The problem here is that if Nike didn’t want to sell more shoes to this demographic, then they might still be persecuted today. It’s the idea that if they don’t get “sponsored” by big media and pop culture, they will forever be doomed to persecution. If they don’t get “sponsored” they have to sacrifice bits and pieces of their identity to fall in line with the norms- possibly changing the entire composition of the subculture itself.

Watch Hip Hop Enslave the Masses

Over the weekend a classmate was telling me about hip hop in the South. He was alluding to the localization of hip hop and how it serves the different communities around it. It made sense at first, but I still don’t buy it.

Hip hop about booty shaking goodness is not a speciality of the South. They’re just repackaging the same ideas and themes from commercialized hip hop. But as my classmate was pointing out, people who listen to this music have crappy jobs and they don’t want to listen to stuff about social issues and justic because they live it already.

I can understand the situation, but I won’t accept it.

Consider the influence hip hop is wielding: people have no money, but they listen to songs about money, and then they go spend money that they don’t have. Hip hop is so shamelessly commercialized that nobody owns it anymore because they’re all working for the dollar. All rappers want to blow up so they let the market dictate what they’re going to do. Likewise, if the market dictates the message, then it dictates the people who receive it as well.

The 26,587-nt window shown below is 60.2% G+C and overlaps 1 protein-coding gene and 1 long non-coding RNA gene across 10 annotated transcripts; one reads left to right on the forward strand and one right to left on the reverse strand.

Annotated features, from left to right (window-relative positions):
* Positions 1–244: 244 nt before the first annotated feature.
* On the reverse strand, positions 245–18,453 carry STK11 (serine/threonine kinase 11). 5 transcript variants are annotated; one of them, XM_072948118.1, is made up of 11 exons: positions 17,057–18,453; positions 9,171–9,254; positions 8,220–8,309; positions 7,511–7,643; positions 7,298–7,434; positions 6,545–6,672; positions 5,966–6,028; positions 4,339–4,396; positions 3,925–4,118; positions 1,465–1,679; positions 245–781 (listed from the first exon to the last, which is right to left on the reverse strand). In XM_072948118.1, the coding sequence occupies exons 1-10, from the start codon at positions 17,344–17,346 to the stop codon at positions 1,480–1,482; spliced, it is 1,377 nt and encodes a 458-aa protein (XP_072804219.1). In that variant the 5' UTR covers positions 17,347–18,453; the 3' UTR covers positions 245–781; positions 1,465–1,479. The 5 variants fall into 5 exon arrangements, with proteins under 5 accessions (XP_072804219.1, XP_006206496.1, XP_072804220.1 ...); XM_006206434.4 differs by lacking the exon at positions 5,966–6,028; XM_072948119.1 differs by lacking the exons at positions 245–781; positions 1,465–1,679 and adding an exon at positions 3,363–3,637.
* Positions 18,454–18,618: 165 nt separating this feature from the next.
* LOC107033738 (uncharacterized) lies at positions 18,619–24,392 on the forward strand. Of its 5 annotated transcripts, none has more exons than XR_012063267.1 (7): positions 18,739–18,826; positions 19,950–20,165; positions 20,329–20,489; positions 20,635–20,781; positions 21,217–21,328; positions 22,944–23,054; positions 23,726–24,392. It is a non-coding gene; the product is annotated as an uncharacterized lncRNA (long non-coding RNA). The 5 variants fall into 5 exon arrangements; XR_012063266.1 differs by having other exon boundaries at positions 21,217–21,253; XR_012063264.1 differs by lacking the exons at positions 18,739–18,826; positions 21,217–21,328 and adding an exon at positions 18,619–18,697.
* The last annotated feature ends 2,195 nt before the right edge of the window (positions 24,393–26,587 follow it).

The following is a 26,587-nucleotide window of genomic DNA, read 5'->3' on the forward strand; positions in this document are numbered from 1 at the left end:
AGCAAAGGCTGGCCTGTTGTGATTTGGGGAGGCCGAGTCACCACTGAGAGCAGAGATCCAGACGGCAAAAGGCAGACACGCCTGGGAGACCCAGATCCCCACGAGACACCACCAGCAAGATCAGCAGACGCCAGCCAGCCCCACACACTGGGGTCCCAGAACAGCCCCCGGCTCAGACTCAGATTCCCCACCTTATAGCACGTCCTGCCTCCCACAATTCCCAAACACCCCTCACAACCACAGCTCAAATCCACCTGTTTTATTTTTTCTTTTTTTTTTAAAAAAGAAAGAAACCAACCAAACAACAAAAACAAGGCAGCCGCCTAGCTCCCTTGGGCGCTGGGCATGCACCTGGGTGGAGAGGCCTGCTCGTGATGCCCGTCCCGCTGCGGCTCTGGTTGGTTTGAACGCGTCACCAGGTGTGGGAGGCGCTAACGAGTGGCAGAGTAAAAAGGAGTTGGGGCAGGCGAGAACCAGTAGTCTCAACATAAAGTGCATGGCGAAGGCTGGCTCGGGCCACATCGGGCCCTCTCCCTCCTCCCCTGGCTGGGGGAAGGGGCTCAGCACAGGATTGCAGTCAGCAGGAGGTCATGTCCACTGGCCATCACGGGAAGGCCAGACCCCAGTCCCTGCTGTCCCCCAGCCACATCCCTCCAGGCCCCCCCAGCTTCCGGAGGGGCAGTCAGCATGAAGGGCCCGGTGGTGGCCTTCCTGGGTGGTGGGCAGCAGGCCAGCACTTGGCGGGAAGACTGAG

This is why hip hop is dead. It has become a tool that corporations use to make money and maintain the socio-economic status quo. So, if we are still talking about localization of hip hop, they yes, I would say it’s been cosmetically localized across the entire nation.

I’m Evil

I have analytics for this blog and I’ve noticed that every week three or four people find this blog by searching: “evil things to do”.  

As you can see, I am the fourth most authoritative source on the internet concerning evil things to do. Oh, the magic of SEO and beware of my wickedness.

Facebook Frenzy

Facebook rolled out a feed feature that captures all the changes your friends make to their profiles and lists them for you to see. Everyone is flipping out about this because they see it as an invasion of privacy. However, what they don’t realize is that this information is all public to begin with and on top of that, only your friends can get your feed.

This not only shows people’s ignorance about their perceived privacy as well as feeds in general, but it begs me to ask the question: if they aren’t you friends, then why did you add them to begin with? I guess the 1,293 people on your profile are not all your friends.

The funny thing now is that my friend can’t drop people off his list because it’ll get recorded in the feed and everyone will know he’s a jerk.